EU Integration: The Unsustainability of the Status Quo
The UK’s decision to leave the Union has not prompted any other Member State to consider doing so. There is no significant demand amongst Member States for a large-scale reversal of the project of European integration. On the other hand, there is significant resistance in a wide range of Member States to significantly increased integration. This would suggest that sticking with some version of the status quo would be the most desirable outcome for the EU.
This desire to maintain the status quo would not be a problem if maintaining current levels of integration were feasible. However, this article, published in the European Law Journal, argues that this is not the case. The European Union operates on the basis that its current legal and institutional arrangements are temporary and will be replaced by more integrated versions in the future. Because the current set-up is not designed to be permanent, current structures and levels of integration will tend to produce policy incoherence and unsustainable inflexibility if maintained largely as they are. The Union may therefore struggle to cope if, as some Member States desire, it is decided to maintain current levels of integration indefinitely rather than moving progressively towards ever closer union.
Furthermore, methods previously used to overcome blockages in the integration process, notably adventurous interpretation of the Treaties by the European Court of Justice, are unlikely to be capable of overcoming political resistance to integration now that EU law operates in areas such as national budgets and migration policy which are highly salient politically.
The article looks at three areas, the law of citizenship, the Eurozone and the legislative structures of the Union, showing in each case that neither the current degree of integration nor methods used in recent times to move the integration process forward provide a long term basis for policy.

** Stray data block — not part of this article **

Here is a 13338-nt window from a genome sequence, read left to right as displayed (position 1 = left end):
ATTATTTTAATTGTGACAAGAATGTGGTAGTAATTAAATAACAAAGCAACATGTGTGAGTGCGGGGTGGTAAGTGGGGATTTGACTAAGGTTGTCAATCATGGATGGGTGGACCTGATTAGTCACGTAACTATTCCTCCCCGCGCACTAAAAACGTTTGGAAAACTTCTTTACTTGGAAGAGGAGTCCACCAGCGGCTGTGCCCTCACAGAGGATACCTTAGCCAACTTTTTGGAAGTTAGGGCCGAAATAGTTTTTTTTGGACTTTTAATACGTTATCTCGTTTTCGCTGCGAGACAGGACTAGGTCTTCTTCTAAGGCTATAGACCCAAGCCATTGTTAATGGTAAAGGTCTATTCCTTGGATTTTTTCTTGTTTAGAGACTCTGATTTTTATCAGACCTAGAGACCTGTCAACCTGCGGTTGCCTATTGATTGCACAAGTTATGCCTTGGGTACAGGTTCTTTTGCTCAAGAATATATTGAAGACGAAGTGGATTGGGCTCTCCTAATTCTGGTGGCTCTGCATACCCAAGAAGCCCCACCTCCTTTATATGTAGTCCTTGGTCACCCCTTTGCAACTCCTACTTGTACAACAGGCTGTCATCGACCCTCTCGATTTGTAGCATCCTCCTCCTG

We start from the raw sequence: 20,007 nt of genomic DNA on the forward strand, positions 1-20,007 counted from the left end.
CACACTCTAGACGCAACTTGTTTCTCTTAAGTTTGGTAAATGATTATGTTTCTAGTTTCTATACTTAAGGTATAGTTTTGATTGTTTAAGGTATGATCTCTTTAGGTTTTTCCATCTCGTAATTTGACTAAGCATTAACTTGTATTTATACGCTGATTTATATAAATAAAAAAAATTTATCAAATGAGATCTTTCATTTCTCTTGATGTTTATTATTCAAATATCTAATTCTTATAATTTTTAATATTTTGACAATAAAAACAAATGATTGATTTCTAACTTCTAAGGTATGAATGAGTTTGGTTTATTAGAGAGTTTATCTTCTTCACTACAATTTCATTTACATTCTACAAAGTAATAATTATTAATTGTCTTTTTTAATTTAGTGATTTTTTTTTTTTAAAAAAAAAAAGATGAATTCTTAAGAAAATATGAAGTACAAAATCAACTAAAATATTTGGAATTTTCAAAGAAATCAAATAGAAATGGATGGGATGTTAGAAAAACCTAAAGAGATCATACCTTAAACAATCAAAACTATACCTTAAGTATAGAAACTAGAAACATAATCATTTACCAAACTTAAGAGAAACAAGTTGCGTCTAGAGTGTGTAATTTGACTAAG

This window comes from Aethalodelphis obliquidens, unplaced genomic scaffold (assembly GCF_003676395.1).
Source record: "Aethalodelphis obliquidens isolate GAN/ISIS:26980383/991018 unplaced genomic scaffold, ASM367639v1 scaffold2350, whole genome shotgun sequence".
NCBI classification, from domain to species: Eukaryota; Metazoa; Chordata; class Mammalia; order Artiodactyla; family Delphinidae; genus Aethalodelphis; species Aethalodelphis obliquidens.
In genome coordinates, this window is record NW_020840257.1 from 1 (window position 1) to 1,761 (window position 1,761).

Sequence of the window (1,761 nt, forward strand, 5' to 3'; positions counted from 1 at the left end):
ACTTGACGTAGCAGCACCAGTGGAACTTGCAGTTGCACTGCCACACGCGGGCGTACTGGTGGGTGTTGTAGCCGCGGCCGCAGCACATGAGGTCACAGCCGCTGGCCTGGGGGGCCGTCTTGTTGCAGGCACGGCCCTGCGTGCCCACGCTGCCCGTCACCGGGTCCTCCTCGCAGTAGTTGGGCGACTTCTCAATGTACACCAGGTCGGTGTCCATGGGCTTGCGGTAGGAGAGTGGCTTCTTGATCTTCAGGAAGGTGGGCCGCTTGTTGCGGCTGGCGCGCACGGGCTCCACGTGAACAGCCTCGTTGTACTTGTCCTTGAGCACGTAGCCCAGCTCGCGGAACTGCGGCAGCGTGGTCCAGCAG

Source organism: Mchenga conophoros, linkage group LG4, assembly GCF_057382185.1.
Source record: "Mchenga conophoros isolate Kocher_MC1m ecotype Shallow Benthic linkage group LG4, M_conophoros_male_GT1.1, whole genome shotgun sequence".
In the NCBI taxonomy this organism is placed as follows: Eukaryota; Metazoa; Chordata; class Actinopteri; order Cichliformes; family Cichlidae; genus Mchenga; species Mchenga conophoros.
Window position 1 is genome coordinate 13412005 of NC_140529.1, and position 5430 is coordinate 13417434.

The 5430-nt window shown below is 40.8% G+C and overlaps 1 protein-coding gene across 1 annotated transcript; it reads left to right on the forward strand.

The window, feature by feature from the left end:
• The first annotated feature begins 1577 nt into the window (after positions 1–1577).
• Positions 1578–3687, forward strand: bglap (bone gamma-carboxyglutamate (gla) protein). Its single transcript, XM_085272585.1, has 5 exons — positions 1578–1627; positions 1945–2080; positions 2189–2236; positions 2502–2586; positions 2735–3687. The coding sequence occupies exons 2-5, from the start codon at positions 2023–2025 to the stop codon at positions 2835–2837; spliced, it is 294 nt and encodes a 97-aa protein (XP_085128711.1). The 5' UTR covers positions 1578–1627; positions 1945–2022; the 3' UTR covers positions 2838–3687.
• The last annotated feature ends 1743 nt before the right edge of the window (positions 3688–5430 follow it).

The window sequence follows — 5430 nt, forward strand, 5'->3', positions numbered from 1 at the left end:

In relation to the Eurozone, the article notes how the combination of a unified monetary policy without fiscal integration risks exacerbating economic cycles in Member States. The creation of the euro was intended to be a further step on the path of ever closer union but the article shows how the strong resistance to fiscal integration has meant that the EU is no longer even proposing measures it identified as crucial to the survival of the euro just a few years ago.
In relation to migration the article shows that EU citizenship rights are caught in a similar trap. Recent Court of Justice rulings have refused to further develop the rights of EU citizenship and have upheld the right of Member States to deny social welfare payments and to expel economically inactive citizens of other EU states. However, existing EU law rights allow EU citizens who are expelled an almost unfettered right to return to the expelling state, producing a degree of policy incoherence.
Most seriously, in relation to lawmaking the article shows how EU lawmaking structures were intended to be temporary in that they envisaged that the ability of small numbers of states to block legislative change would progressively be removed. While many areas of policy have moved from requiring unanimity in the Council of Ministers to requiring a Qualified Majority (55% of the states representing 65% of the population) many key areas remain subject to unanimity. For many of these areas there is little political appetite to remove national vetoes. This means that in many key areas EU law is effectively unamendable, something which damages the ability of the EU to adapt its law to changing circumstances.
From the start, the EU integration process sought to begin with integration of relatively uncontroversial areas and to put off integration of sensitive areas. The hope was, that the fuller integration of key areas could be put off until the day when integration itself had convinced the peoples of Europe that intensive integration was what they desired. It seems increasingly likely that that day will never come. There is intense opposition to further integration in many states, coupled with a strong desire to avoid costly and disruptive disintegration of areas already integrated. This poses acute dilemmas for a Union which is then left permanently with structures designed to be temporary and which produce sub-optimal policy outcomes or are excessively rigid in their current form. Though weakened after the German election, Angela Merkel may have no option but to support Emmanuel Macron’s ambitious integration plans if she wants the EU to have a long-term future.
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